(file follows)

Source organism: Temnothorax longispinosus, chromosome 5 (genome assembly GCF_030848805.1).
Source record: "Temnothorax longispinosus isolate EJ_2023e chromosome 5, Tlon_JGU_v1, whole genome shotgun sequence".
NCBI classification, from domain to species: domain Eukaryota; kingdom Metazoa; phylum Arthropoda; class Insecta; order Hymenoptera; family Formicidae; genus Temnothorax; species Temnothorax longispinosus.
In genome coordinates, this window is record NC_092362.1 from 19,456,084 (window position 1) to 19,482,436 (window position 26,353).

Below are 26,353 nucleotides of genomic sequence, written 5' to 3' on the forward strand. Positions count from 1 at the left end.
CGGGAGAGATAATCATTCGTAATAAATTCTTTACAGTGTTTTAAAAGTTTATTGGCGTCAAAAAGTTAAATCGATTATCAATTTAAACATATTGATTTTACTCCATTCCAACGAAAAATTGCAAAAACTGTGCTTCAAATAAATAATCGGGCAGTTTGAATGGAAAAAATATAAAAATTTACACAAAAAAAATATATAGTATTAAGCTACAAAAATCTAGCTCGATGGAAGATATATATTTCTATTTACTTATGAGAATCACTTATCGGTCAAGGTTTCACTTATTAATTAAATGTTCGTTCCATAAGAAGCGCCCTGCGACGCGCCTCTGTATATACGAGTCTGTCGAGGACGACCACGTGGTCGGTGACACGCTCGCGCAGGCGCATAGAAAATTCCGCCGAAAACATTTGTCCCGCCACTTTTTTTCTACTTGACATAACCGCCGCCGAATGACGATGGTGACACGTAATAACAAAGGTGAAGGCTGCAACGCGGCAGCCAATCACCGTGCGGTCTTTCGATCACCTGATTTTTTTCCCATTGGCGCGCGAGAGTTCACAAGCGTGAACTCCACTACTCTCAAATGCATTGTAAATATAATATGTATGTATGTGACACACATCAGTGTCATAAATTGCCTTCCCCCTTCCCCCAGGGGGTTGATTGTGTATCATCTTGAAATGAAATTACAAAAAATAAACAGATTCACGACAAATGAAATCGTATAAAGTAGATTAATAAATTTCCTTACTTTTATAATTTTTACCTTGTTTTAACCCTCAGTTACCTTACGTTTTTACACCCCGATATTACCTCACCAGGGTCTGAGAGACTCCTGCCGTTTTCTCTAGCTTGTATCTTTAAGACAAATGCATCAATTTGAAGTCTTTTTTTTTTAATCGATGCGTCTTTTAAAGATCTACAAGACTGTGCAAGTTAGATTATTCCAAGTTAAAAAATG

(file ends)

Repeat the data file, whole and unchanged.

Source organism: Temnothorax longispinosus, chromosome 5 (genome assembly GCF_030848805.1).
Source record: "Temnothorax longispinosus isolate EJ_2023e chromosome 5, Tlon_JGU_v1, whole genome shotgun sequence".
NCBI classification, from domain to species: domain Eukaryota; kingdom Metazoa; phylum Arthropoda; class Insecta; order Hymenoptera; family Formicidae; genus Temnothorax; species Temnothorax longispinosus.
In genome coordinates, this window is record NC_092362.1 from 19,456,084 (window position 1) to 19,482,436 (window position 26,353).

Below are 26,353 nucleotides of genomic sequence, written 5' to 3' on the forward strand. Positions count from 1 at the left end.
CGGGAGAGATAATCATTCGTAATAAATTCTTTACAGTGTTTTAAAAGTTTATTGGCGTCAAAAAGTTAAATCGATTATCAATTTAAACATATTGATTTTACTCCATTCCAACGAAAAATTGCAAAAACTGTGCTTCAAATAAATAATCGGGCAGTTTGAATGGAAAAAATATAAAAATTTACACAAAAAAAATATATAGTATTAAGCTACAAAAATCTAGCTCGATGGAAGATATATATTTCTATTTACTTATGAGAATCACTTATCGGTCAAGGTTTCACTTATTAATTAAATGTTCGTTCCATAAGAAGCGCCCTGCGACGCGCCTCTGTATATACGAGTCTGTCGAGGACGACCACGTGGTCGGTGACACGCTCGCGCAGGCGCATAGAAAATTCCGCCGAAAACATTTGTCCCGCCACTTTTTTTCTACTTGACATAACCGCCGCCGAATGACGATGGTGACACGTAATAACAAAGGTGAAGGCTGCAACGCGGCAGCCAATCACCGTGCGGTCTTTCGATCACCTGATTTTTTTCCCATTGGCGCGCGAGAGTTCACAAGCGTGAACTCCACTACTCTCAAATGCATTGTAAATATAATATGTATGTATGTGACACACATCAGTGTCATAAATTGCCTTCCCCCTTCCCCCAGGGGGTTGATTGTGTATCATCTTGAAATGAAATTACAAAAAATAAACAGATTCACGACAAATGAAATCGTATAAAGTAGATTAATAAATTTCCTTACTTTTATAATTTTTACCTTGTTTTAACCCTCAGTTACCTTACGTTTTTACACCCCGATATTACCTCACCAGGGTCTGAGAGACTCCTGCCGTTTTCTCTAGCTTGTATCTTTAAGACAAATGCATCAATTTGAAGTCTTTTTTTTTTAATCGATGCGTCTTTTAAAGATCTACAAGACTGTGCAAGTTAGATTATTCCAAGTTAAAAAATG